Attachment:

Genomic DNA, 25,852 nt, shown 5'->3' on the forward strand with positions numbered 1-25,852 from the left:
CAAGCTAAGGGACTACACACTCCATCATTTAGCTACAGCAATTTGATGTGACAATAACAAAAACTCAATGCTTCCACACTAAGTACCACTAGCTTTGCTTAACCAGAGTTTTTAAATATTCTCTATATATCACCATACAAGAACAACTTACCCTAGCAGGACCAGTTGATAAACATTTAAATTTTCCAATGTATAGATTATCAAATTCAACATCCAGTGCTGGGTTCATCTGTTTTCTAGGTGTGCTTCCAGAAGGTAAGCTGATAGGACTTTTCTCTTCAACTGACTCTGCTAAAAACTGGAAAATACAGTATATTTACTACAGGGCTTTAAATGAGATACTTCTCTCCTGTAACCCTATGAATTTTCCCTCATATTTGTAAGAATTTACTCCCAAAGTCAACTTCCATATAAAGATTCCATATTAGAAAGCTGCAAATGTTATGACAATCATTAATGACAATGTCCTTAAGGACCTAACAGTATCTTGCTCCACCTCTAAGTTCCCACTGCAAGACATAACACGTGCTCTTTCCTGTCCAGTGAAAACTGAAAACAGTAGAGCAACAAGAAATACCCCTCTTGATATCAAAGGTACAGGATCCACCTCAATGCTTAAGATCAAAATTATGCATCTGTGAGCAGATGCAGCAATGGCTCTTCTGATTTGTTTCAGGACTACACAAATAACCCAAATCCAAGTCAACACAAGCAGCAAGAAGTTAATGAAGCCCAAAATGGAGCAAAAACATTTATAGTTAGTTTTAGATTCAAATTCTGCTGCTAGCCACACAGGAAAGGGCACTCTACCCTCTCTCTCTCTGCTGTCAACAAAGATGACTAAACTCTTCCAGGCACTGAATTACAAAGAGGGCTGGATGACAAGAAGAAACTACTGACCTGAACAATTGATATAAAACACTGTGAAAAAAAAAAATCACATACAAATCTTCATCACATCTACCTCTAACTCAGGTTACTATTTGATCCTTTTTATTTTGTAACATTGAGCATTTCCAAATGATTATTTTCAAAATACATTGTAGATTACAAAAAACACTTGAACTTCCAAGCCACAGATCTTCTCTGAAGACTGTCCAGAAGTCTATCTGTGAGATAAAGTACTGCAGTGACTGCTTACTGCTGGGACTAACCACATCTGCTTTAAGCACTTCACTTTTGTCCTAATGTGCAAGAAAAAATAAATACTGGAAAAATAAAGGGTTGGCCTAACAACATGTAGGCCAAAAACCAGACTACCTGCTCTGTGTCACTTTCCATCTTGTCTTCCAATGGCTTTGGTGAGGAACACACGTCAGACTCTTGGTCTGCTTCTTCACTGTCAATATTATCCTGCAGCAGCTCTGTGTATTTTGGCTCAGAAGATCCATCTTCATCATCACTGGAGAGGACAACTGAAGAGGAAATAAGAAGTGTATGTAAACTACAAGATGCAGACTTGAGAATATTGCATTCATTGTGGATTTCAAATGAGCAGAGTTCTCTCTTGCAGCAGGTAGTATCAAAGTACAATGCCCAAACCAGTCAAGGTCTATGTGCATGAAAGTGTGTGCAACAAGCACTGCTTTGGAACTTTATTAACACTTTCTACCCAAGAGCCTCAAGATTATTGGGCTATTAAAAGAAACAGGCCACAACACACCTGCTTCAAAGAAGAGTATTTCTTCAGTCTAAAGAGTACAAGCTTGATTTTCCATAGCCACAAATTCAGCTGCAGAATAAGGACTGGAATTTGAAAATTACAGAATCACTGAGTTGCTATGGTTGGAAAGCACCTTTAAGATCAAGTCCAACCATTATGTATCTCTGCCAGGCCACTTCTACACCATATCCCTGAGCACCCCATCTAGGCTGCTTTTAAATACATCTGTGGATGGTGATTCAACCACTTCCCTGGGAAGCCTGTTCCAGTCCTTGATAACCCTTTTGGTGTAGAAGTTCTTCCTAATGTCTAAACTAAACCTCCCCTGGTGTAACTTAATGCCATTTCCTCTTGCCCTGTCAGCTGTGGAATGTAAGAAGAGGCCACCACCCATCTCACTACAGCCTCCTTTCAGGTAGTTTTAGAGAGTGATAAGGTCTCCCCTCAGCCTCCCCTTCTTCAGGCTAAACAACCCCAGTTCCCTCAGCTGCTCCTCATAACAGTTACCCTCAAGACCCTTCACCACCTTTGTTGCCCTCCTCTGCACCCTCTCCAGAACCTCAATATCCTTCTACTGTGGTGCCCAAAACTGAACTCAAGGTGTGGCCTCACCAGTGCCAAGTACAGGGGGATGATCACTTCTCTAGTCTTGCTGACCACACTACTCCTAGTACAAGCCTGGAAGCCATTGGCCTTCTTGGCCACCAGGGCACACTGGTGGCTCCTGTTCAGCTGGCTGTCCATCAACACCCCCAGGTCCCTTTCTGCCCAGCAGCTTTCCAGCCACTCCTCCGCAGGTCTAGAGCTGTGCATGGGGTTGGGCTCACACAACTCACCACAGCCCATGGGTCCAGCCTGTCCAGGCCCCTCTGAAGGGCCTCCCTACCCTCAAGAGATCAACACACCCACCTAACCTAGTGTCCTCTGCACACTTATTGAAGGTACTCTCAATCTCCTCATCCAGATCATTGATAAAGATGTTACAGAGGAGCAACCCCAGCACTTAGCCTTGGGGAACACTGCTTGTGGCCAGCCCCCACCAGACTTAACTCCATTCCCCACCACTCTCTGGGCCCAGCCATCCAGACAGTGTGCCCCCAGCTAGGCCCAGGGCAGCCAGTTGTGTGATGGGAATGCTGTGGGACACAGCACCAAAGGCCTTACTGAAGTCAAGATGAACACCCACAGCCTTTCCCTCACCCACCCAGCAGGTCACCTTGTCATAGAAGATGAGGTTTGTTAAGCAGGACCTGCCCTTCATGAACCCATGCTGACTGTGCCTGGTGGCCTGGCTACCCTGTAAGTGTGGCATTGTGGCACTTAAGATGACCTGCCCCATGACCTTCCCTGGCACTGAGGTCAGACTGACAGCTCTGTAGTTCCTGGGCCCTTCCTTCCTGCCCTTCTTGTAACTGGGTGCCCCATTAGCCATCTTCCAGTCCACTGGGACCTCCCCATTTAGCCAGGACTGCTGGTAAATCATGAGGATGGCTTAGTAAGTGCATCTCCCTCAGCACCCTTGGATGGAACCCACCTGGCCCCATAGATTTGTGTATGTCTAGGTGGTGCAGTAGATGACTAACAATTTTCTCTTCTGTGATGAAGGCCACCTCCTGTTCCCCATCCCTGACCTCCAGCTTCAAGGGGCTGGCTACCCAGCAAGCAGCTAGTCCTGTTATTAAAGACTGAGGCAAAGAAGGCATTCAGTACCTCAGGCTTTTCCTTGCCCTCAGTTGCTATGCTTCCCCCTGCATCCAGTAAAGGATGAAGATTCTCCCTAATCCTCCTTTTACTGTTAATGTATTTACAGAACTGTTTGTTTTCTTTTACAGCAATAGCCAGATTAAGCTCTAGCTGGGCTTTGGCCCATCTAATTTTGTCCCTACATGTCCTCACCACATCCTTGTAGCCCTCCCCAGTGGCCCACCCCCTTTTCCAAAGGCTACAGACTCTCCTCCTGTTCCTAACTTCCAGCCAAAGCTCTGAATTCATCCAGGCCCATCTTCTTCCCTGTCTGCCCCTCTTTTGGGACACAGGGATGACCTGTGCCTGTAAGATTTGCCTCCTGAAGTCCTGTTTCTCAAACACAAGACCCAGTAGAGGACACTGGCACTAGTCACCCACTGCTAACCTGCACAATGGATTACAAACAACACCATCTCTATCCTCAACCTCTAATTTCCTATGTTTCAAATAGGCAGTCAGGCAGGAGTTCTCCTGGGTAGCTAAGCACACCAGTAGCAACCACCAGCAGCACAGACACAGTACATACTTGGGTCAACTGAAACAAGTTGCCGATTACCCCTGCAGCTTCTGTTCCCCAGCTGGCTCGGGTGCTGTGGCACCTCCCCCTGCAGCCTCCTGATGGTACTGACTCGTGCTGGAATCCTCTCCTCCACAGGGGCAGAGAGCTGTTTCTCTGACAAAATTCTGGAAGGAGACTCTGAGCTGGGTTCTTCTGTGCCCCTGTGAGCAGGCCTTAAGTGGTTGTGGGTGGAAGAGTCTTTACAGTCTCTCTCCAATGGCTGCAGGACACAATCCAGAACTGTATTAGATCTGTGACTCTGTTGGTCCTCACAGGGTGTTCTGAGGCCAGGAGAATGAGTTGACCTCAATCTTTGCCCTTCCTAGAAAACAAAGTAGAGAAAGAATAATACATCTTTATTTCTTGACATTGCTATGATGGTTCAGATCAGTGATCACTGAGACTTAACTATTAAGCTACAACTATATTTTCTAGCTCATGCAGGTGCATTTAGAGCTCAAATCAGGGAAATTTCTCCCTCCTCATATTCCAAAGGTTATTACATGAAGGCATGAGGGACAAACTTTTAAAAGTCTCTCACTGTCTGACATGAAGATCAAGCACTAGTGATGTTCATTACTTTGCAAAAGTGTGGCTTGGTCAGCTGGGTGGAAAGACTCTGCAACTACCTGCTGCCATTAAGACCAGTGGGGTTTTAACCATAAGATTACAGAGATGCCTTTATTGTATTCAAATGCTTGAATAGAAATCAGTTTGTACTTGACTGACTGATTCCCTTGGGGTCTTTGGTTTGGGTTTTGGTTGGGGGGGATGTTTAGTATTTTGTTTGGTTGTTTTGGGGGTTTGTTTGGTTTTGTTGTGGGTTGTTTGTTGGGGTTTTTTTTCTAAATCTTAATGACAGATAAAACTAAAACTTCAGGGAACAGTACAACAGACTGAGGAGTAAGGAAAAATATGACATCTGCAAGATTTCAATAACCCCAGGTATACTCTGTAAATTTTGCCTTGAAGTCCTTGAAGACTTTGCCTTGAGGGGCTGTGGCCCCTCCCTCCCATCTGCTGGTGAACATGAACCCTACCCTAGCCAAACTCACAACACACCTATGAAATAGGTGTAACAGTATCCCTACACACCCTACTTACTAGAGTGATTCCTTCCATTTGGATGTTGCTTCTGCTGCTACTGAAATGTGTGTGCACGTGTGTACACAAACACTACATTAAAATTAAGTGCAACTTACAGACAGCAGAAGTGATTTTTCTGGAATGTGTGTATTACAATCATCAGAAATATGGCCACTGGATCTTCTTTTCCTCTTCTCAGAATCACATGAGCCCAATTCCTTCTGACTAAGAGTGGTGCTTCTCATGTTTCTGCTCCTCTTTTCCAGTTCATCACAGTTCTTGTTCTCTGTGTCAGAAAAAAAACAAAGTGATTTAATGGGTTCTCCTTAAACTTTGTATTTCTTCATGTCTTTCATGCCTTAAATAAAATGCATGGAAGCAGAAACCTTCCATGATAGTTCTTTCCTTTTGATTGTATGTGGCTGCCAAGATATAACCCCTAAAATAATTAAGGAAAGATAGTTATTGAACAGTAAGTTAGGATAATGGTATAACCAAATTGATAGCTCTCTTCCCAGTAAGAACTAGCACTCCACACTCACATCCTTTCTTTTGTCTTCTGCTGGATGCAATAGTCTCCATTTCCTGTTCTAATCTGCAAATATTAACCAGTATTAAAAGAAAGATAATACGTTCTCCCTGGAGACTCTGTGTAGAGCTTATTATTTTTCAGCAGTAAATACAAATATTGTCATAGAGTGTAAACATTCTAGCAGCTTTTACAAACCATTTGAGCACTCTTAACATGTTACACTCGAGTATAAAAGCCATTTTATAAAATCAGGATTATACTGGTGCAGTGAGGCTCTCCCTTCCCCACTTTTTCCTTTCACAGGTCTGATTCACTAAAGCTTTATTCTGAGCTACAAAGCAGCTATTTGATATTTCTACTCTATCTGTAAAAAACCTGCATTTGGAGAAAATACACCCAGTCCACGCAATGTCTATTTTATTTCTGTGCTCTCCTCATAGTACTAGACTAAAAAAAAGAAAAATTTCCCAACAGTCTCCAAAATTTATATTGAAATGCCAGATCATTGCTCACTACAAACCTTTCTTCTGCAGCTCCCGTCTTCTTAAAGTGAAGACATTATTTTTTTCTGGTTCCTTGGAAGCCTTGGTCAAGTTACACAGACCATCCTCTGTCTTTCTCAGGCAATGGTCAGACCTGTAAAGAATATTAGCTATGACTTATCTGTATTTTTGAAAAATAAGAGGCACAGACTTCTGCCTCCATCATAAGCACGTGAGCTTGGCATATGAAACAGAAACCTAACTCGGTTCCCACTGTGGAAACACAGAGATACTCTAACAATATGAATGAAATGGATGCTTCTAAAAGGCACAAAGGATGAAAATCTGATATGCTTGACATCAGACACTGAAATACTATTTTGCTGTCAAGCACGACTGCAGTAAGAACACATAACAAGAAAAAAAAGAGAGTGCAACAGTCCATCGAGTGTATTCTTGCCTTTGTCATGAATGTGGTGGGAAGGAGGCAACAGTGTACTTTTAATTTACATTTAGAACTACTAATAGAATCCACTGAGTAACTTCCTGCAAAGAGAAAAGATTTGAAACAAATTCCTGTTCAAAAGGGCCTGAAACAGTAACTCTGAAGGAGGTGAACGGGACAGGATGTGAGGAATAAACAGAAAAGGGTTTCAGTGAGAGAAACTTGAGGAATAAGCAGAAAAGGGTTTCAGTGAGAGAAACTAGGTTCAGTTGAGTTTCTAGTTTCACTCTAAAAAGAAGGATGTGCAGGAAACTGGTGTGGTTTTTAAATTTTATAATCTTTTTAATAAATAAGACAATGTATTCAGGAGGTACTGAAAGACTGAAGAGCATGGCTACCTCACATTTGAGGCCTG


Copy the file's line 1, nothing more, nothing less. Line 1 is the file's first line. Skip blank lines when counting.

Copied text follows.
Genomic DNA, 25,852 nt, shown 5'->3' on the forward strand with positions numbered 1-25,852 from the left: